With respect to that claim, the district court found that Banks's discrimination claim based on the March 2013 suspension was timely and that Banks suffered an adverse employment action, but the district court concluded Banks failed to establish the requisite inference of race discrimination. The district court further decided that even if Banks had established an inference of race discrimination, he still failed to show Deere's stated reasons for imposing discipline were merely pretextual.
With respect to Banks's race-harassment claim, the district court determined Banks failed to produce any admissible evidence to support his allegations. The district court thus found "it unnecessary to determine whether the allegations, if accepted as true, would meet the strict standard required to establish a claim for hostile work environment." Banks timely appeals.
A. Standard of Review
"We review the district court's grant of summary judgment de novo, viewing the facts in the light most favorable to the nonmoving party and giving that party the benefit of all reasonable inferences that can be drawn from the record."
B. Race Discrimination
Banks first challenges the adverse judgment on his race-discrimination claim.
If Banks establishes a prima facie case, a presumption of discrimination arises and the burden shifts to Deere to present evidence of a "legitimate, nondiscriminatory reason for" its adverse employment action.
Banks readily "concedes that his race was not the sole reason for the complained of conduct that he suffered; however, he does claim that his race was a motivating factor that played a role in" his suspension. As Banks sees it, he has met "all the required elements for a prima facie case of racial discrimination" and has created "a fact issue as to pretext." We disagree.
Even if we assume Banks ultimately suffered an adverse employment action — a point closely contested below — Banks has not adduced any evidence race "was a motivating factor" in Deere's decision to discipline Banks for running scrap. 42 U.S.C. § 2000e-2(m) ("[A]n unlawful employment practice is established when the complaining party demonstrates that race... was a motivating factor for any employment practice, even though other factors also motivated the practice."). "To survive summary judgment," Banks had to "both discredit [Deere's] articulated reason [for discipline] and demonstrate the `circumstances permit a reasonable inference of discriminatory animus.'"
Put simply, Banks speculates race was a motivating factor in his suspension, but has failed to show it. "Mere allegations, unsupported by specific facts or evidence beyond the nonmoving party's own conclusions, are insufficient to withstand a motion for summary judgment."
C. Race Harassment/Hostile Work Environment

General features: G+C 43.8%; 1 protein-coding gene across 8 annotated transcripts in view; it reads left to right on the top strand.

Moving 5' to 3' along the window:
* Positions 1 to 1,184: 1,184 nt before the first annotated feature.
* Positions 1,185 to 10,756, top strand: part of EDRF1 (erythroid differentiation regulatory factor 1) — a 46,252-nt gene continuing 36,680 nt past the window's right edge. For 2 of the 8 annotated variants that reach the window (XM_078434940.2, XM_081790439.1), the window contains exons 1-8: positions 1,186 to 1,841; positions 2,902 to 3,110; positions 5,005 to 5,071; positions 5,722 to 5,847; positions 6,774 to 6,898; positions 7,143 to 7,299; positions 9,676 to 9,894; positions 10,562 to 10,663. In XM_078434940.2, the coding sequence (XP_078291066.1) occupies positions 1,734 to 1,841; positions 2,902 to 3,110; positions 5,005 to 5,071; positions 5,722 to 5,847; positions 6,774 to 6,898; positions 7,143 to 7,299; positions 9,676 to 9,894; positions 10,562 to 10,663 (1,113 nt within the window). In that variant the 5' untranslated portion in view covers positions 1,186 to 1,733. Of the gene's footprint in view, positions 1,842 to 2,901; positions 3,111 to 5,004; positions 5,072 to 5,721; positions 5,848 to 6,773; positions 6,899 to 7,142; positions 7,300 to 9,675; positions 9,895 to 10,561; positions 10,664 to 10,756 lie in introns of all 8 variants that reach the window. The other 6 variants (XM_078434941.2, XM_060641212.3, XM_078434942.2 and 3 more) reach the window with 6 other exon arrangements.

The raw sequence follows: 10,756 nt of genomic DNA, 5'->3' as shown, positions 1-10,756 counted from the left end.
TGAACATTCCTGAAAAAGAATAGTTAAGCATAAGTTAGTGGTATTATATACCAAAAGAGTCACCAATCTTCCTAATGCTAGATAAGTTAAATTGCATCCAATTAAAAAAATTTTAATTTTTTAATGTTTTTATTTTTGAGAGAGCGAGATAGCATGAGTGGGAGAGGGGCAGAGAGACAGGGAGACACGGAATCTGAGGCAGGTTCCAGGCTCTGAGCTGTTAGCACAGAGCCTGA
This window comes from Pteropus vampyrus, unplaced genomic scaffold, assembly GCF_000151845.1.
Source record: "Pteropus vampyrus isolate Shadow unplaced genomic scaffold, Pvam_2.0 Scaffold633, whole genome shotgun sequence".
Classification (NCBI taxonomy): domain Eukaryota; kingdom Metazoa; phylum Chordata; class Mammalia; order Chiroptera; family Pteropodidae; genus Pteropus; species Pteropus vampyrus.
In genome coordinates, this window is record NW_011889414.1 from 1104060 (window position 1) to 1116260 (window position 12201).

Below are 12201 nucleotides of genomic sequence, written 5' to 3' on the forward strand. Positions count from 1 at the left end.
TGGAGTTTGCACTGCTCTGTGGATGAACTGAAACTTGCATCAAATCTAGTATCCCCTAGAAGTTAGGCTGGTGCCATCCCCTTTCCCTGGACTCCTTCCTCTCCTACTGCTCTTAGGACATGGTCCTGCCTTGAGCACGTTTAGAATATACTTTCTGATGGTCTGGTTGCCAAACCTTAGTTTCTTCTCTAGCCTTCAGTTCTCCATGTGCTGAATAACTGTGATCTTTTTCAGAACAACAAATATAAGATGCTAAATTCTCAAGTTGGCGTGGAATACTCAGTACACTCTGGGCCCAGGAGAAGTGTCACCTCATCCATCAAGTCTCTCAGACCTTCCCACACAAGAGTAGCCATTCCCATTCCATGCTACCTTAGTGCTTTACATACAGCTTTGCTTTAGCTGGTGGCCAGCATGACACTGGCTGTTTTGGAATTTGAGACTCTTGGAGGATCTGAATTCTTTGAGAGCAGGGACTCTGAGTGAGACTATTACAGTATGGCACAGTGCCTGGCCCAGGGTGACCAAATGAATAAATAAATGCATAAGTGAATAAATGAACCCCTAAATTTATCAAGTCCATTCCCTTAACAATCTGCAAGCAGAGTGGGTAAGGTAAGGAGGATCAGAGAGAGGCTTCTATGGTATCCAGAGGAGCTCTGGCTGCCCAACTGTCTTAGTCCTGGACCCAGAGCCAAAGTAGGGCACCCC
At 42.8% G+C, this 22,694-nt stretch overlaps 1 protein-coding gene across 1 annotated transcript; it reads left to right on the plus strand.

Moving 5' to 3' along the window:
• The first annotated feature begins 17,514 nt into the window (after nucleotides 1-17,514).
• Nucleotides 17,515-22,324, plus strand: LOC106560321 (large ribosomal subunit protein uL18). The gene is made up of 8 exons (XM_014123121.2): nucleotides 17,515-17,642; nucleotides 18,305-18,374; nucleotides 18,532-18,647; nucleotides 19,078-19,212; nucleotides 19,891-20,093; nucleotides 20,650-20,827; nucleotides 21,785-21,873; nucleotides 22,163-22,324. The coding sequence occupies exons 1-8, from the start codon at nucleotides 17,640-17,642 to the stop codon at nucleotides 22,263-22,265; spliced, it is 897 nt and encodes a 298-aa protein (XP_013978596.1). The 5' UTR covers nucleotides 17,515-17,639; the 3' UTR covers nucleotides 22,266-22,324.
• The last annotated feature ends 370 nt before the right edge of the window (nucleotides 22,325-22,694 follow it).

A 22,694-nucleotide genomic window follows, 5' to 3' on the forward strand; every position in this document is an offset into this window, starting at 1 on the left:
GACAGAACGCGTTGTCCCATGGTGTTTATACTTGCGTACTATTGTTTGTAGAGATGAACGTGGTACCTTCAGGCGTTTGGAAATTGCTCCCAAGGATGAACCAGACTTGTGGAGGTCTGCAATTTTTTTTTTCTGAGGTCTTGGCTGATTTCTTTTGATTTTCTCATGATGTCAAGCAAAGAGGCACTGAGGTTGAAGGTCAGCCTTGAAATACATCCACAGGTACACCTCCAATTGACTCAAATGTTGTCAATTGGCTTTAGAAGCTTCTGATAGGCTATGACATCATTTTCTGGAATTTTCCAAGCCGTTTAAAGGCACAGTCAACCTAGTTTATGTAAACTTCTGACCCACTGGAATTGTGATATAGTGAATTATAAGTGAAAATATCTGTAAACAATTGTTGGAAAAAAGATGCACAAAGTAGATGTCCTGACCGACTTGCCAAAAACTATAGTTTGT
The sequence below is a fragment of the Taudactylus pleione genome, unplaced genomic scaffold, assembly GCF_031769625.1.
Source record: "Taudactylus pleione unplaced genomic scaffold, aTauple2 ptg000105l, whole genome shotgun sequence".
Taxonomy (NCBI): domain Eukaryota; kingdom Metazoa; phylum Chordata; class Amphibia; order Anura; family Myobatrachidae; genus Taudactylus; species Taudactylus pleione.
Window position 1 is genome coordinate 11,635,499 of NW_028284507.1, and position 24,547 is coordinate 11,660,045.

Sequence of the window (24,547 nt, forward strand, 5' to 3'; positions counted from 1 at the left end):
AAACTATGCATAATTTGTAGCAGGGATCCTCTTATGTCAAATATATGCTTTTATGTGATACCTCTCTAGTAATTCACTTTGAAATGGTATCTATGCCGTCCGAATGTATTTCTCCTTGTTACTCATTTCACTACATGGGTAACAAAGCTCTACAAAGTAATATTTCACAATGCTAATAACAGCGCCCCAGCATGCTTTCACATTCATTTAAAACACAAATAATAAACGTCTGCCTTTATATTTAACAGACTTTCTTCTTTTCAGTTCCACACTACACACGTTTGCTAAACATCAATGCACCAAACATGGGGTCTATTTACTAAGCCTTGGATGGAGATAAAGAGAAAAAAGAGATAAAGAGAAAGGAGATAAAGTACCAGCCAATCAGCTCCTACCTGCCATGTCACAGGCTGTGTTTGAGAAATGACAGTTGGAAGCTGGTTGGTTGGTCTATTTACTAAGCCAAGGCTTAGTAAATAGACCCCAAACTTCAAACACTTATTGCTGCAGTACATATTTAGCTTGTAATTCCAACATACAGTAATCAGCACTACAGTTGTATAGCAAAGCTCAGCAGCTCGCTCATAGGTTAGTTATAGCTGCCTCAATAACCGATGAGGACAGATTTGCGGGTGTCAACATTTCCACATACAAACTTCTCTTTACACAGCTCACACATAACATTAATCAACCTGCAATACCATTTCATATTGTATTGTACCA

Banks next argues the district court erred in concluding Banks failed to present any admissible evidence of a hostile work environment based on race. "Hostile work environment harassment occurs `[w]hen the workplace is permeated with discriminatory intimidation, ridicule, and insult that is sufficiently severe or pervasive to alter the conditions of the victim's employment and create an abusive working environment.'"
In this case, the district court, quoting
Relying on appeal as he did in the district court on three unsworn statements from his co-workers and his related interrogatory answers, Banks argues the district court's grant of summary judgment "was error and improper." Banks avers he would have called three co-workers, Andrew Reagan, Mike Olson, and Randy Demro, at trial "to testify that they have all heard Sharm Loy refer to Banks as `that nigger' since February 2012." In Banks's view, "[b]y referring to the [three] statements ... as in admissible [sic] hearsay evidence the district court failed to view the record in the light most favorable to Banks and failed to afford it [sic] all reasonable influences [sic]." Banks's analysis again misses the mark.
Regardless of whether Banks's assurance that his co-workers would have testified at trial mitigates the hearsay concerns with respect to the unsworn statements,
Rule 56(c)(4) requires "[a]n affidavit or declaration used to support or oppose a motion [to] be made on personal knowledge, set out facts that would be admissible in evidence, and show that the affiant or declarant is competent to testify on the matters stated." Although Rule 56, as amended in 2010, no longer requires a formal affidavit, an unsworn declaration or statement substituted for a sworn affidavit must still meet important statutory requirements.
The unsworn and unattested statements purportedly from Banks's co-workers and Banks's related interrogatory answers do not meet these standards.
In light of Banks's reliance on incompetent and inadmissible evidence, the district court did not err in granting summary judgment to Deere on Banks's harassment claim.